The Wyoming Senate on Feb. 22 voted down changes the House made to toughen the state’s open container law.
The vote was 28-2 against the House version, with some senators expressing concerns about a couple of provisions added to the bill.
One change would have applied the law only to vehicles in motion.
Sen. Charles Scott, R-Casper, said the House language could provide difficulty for troopers who pull over a driver on suspicion of drinking and driving.
If the officer stops the vehicle, the law might no longer apply, Scott argued.
The bill, approved 37-21 by the House earlier in the day, would ban consumption and possession of open containers of alcohol in vehicles traveling public roadways in the state.
Under Wyoming law, drivers are barred from having an open container of alcohol, but passengers 21 years of age or older are not. Supporters say the law is difficult to enforce because a driver can just hand the container to a passenger if pulled over.
The original version of the bill didn’t apply to charter buses, limousines or recreational vehicles. Senators objected to a House amendment to drop RVs from the exemption list.
A special joint committee is expected to try to work out differences on the bill – SF8 – that would free up millions in federal dollars for improving Wyoming roads.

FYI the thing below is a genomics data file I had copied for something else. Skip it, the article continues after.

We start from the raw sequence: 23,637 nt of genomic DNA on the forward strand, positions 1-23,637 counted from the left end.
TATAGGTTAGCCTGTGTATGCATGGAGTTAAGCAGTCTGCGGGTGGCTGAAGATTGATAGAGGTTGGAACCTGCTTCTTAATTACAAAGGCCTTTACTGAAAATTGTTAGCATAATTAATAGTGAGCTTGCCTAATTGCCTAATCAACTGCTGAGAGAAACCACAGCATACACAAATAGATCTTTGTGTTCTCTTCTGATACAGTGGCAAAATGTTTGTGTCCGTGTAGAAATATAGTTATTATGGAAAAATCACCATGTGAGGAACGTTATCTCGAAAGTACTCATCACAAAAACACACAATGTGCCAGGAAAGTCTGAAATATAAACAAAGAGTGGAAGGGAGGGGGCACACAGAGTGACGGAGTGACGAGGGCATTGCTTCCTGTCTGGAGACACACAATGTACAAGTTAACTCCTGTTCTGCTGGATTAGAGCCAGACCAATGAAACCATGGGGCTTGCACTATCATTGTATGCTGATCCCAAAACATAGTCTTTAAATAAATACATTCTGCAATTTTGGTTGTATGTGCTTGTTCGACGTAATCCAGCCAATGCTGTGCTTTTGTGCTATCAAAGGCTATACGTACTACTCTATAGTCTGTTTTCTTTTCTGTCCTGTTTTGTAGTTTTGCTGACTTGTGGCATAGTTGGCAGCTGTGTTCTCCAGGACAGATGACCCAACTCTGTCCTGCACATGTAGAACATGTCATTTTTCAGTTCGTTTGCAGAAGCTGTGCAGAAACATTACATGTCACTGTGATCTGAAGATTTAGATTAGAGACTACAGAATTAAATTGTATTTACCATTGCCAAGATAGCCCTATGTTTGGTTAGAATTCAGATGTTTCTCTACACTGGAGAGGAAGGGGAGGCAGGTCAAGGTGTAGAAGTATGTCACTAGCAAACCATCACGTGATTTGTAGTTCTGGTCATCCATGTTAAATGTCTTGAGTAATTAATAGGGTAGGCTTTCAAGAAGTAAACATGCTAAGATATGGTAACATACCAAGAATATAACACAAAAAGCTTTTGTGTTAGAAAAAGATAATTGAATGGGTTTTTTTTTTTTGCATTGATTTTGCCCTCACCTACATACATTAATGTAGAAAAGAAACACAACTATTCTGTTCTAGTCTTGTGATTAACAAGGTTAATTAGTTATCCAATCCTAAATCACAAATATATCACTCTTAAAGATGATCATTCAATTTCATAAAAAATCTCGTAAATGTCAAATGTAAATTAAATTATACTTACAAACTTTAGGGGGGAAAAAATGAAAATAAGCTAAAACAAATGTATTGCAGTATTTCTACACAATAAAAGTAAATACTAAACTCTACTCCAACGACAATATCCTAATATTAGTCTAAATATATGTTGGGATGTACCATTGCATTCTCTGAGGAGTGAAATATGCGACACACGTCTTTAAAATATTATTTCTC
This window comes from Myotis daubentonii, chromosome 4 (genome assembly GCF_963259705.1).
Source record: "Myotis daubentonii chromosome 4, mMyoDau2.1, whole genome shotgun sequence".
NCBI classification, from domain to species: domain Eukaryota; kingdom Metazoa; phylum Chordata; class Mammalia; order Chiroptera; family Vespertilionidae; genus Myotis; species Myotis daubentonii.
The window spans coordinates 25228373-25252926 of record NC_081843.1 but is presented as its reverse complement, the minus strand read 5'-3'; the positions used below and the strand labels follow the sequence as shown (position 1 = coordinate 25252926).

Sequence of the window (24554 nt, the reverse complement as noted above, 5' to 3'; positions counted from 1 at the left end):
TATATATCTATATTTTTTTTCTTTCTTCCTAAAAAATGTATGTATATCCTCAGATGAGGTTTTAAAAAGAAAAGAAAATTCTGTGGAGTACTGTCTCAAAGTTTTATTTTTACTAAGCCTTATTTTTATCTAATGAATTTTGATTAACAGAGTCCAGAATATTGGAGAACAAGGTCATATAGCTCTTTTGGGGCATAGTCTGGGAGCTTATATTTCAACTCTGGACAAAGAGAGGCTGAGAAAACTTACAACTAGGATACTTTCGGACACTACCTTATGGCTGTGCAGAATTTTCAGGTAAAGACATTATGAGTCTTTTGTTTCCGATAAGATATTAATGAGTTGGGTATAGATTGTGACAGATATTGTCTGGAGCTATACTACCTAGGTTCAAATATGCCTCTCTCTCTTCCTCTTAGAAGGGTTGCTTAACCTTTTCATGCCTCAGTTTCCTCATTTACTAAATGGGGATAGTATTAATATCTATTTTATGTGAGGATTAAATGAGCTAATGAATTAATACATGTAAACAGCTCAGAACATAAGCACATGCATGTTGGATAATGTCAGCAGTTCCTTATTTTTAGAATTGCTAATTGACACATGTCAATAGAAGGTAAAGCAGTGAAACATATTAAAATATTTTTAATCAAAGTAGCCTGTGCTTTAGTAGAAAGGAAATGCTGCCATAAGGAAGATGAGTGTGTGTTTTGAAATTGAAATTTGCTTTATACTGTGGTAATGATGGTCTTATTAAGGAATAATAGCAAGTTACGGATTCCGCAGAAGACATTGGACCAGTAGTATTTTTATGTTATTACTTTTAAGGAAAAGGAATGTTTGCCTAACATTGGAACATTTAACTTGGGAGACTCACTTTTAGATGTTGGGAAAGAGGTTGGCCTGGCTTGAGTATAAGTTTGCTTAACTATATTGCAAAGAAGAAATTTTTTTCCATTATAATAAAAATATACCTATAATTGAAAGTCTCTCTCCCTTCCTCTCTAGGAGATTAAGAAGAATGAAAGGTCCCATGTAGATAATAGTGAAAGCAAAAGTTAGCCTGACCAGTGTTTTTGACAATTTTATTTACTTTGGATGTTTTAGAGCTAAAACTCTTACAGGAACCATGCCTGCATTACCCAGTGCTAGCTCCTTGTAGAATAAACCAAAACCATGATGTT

The state is being forced to spend a chunk of its federal highway money on traffic safety because the state doesn’t have a ban on open containers of alcohol in vehicles.
Last year, that distinction forced the state to divert 3 percent, or about $1 million, of its highway construction budget and put it to other uses.
The federal government mandated in 2001 that states either pass open container laws or spend a percentage of federal highway dollars on public safety projects such as drunken driving checkpoints and installing cables in medians to prevent crossover accidents.
“It’s not designed as a punishment but it is a transfer from one use to another,” Tim Hurd, a spokesman for the National Highway Traffic Safety Administration, said recently. “If safety is diminished by the fact they don’t have an open-container law, some funds have to be used for enforcement programs or the reduction of hazards.”